Vaccines for children could start in August 7 months ago

Vaccines for children could start in August

Government ministers are said to be considering vaccines for children between August and September

As reported by The Telegraph, sources inside the government have expressed plans to roll out COVID-19 vaccines for children as early as August.

They reported last month that Boris Johnson would need to decide on the matter, calling it a "political move" whether to make it a firm decision or advisory, and it looks as though the latter is the case.

A source inside Whitehall is said to have revealed that the latter is the case and, under current modelling, believes that “we would be ready” to begin vaccinating 12-15-year-olds by the second half of August, or early September at the latest.

Most under 30s are yet to receive a jab unless they are/in contact with someone high risk, so this suggests that the rollout is well on schedule.

The source added that ministers are awaiting advice from the Joint Committee on Vaccination and Immunisation (JCVI), which they expect will recommend the jab for younger teenagers before they make a final decision.

However, writing in The Telegraph, Matt Hancock warned that “a huge proportion of the latest cases are in children” - the super spreader label still holding - urging secondary school kids to take coronavirus tests before returning to school on Monday.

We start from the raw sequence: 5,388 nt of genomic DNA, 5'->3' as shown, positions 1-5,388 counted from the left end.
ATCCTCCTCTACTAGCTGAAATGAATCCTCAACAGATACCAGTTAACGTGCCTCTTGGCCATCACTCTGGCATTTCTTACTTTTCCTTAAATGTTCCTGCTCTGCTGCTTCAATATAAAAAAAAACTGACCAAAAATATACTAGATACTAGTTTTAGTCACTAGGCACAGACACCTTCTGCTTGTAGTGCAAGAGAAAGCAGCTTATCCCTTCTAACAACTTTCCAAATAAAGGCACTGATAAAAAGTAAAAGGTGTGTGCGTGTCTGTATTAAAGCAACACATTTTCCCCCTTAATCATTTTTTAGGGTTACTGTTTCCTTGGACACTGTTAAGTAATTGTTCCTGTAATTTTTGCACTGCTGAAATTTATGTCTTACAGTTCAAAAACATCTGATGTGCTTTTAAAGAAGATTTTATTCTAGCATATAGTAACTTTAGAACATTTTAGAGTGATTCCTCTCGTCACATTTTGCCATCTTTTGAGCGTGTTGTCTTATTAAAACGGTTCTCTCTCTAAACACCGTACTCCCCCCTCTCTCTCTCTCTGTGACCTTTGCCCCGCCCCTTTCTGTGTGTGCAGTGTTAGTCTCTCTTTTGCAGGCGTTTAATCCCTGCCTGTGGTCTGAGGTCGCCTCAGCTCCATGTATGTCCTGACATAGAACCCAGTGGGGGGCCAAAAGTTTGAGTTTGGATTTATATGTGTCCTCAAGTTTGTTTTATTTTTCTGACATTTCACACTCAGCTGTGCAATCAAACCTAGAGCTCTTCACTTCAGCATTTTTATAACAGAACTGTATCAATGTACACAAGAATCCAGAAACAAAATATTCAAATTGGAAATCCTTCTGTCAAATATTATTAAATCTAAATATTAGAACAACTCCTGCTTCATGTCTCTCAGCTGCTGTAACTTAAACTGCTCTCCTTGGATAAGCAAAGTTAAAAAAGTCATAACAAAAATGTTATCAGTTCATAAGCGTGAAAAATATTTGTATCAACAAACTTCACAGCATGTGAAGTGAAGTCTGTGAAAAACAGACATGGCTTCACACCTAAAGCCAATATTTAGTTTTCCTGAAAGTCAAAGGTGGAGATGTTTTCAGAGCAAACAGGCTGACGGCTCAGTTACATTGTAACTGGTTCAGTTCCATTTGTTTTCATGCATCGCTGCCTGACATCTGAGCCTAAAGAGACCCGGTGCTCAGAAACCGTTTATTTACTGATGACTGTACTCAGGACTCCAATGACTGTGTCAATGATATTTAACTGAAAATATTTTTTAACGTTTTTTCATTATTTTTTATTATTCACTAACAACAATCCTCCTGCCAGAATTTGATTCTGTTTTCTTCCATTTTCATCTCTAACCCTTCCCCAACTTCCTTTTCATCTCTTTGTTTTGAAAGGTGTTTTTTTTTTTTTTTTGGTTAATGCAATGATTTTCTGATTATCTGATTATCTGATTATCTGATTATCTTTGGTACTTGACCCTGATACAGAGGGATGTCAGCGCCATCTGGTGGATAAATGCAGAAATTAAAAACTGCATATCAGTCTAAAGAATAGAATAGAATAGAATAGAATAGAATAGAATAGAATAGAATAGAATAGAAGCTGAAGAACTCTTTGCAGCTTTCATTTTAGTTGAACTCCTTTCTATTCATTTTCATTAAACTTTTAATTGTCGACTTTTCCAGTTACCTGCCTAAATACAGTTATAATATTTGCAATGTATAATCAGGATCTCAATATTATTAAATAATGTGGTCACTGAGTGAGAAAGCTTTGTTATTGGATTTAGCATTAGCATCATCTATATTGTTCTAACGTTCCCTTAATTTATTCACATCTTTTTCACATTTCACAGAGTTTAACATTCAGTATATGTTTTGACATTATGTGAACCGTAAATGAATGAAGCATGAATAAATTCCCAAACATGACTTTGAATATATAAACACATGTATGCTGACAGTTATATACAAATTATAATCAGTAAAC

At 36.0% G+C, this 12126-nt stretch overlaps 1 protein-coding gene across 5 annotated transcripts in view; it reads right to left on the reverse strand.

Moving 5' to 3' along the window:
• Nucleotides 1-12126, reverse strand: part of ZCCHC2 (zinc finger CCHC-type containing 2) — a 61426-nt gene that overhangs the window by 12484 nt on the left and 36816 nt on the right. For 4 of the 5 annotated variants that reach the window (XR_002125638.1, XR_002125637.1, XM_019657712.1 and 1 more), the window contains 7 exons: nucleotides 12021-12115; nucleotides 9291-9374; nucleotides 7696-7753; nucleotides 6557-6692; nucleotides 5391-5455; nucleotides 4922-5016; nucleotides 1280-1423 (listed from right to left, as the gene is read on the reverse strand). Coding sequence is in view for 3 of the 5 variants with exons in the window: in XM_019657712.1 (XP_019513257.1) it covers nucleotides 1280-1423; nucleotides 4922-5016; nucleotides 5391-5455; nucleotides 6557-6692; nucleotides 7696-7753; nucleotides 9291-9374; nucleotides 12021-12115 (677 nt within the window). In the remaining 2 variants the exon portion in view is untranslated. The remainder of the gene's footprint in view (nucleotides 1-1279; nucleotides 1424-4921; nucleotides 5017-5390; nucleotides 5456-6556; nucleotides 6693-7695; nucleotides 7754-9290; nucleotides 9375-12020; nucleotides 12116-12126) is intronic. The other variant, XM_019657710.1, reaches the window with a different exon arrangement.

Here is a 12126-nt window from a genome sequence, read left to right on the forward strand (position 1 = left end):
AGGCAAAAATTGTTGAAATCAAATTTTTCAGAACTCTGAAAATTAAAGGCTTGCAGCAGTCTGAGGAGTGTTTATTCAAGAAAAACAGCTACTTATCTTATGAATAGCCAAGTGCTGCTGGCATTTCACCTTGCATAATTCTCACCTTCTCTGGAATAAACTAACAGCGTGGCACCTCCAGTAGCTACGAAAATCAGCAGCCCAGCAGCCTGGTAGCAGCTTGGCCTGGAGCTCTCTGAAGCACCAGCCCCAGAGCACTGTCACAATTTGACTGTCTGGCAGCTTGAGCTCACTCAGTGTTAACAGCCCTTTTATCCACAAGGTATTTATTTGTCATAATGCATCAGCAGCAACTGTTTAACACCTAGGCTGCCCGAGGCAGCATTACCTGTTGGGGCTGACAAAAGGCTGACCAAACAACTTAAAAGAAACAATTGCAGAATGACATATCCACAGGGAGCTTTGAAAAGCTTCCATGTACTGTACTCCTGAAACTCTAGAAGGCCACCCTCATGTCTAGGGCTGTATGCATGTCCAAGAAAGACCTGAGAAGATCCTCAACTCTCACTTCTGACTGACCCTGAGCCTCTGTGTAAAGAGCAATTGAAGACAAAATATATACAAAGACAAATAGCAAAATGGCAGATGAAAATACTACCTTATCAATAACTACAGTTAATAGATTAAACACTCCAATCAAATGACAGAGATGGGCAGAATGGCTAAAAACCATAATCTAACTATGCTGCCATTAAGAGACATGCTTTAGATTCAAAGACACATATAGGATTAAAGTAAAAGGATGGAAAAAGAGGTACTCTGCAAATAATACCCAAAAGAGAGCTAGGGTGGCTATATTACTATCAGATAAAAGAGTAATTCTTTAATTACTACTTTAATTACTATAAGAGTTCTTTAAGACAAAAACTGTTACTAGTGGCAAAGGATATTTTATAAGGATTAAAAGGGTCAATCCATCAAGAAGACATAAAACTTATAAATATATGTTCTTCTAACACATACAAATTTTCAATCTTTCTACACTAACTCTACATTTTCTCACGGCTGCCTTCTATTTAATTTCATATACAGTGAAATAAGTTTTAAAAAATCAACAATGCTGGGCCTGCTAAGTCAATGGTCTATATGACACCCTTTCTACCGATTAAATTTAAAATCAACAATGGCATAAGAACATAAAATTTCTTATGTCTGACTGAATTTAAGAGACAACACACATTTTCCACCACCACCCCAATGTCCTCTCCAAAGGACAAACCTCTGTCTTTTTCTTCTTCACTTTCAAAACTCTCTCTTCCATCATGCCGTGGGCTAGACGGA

Officials are preparing for a roll-out of the Pfizer jab in schools at the start of the next academic year, after the MHRA approved the use of the Pfizer Covid vaccine in 12-15-year-olds. The move would essentially mirror how BCG injections were given to kids in secondary school, if you can remember them.

However, despite the milestone such as no new daily deaths being reported just four days ago, the government are still advising caution. As well as the Indian strain, a variant has now been identified in Nepal and could soon arrive back in the UK.

Hancock also stated: “The Delta variant, first identified in India, is more transmissible and now makes up the majority of new Covid cases in this country [...] the mission is to stay ahead in the race between virus and vaccine".

According to Public Health England (PHE), children aged ten and over are responsible for more than a quarter of recent Covid cases - the highest among all age groups - and, therefore, the government are looking to vaccinate them as soon as possible.

The education secretary, Gavin Williamson, has also called for children to get tested before returning to school after the half-term break, stating: “Asymptomatic testing helps break chains of transmission by taking people who are infectious but don’t know it out of circulation [...] As the half term comes to an end, take a Covid test before going back to the classroom.”